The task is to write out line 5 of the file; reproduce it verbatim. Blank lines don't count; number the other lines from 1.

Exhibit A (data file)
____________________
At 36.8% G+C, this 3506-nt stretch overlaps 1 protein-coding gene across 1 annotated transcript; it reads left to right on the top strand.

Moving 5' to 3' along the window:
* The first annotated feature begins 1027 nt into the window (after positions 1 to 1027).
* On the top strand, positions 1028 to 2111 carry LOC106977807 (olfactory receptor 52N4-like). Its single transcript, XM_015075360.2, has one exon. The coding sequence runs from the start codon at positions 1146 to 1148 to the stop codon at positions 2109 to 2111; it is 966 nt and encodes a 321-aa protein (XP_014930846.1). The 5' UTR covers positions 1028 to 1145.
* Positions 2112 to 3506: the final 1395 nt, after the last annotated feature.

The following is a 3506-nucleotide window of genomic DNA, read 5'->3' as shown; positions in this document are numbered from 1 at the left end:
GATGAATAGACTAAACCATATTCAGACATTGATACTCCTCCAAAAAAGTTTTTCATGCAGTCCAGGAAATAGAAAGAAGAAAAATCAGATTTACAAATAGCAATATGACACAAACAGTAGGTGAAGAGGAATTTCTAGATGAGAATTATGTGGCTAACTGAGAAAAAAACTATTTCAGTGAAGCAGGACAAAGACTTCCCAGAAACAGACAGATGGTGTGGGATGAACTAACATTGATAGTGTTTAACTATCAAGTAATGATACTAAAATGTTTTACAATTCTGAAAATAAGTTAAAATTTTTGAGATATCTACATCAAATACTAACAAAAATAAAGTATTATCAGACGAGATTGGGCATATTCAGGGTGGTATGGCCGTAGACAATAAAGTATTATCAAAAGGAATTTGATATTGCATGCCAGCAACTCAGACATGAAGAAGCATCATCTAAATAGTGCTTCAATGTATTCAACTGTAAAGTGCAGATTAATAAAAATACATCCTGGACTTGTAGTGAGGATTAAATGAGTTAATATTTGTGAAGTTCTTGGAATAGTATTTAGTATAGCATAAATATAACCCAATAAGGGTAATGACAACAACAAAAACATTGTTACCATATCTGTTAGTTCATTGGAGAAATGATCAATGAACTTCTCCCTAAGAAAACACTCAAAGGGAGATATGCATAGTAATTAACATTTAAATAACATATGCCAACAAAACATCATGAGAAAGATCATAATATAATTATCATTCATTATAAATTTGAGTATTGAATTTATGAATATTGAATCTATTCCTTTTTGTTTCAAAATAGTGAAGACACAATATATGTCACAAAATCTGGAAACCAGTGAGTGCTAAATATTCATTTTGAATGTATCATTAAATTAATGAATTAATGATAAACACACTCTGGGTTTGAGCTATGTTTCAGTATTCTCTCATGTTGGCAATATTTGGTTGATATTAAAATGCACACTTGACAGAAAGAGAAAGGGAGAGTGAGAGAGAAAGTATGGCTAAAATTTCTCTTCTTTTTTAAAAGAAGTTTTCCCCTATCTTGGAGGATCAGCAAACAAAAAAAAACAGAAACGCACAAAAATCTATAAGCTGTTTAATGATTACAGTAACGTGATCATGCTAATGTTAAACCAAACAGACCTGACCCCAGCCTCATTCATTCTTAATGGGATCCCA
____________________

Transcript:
* Positions 2112 to 3506: the final 1395 nt, after the last annotated feature.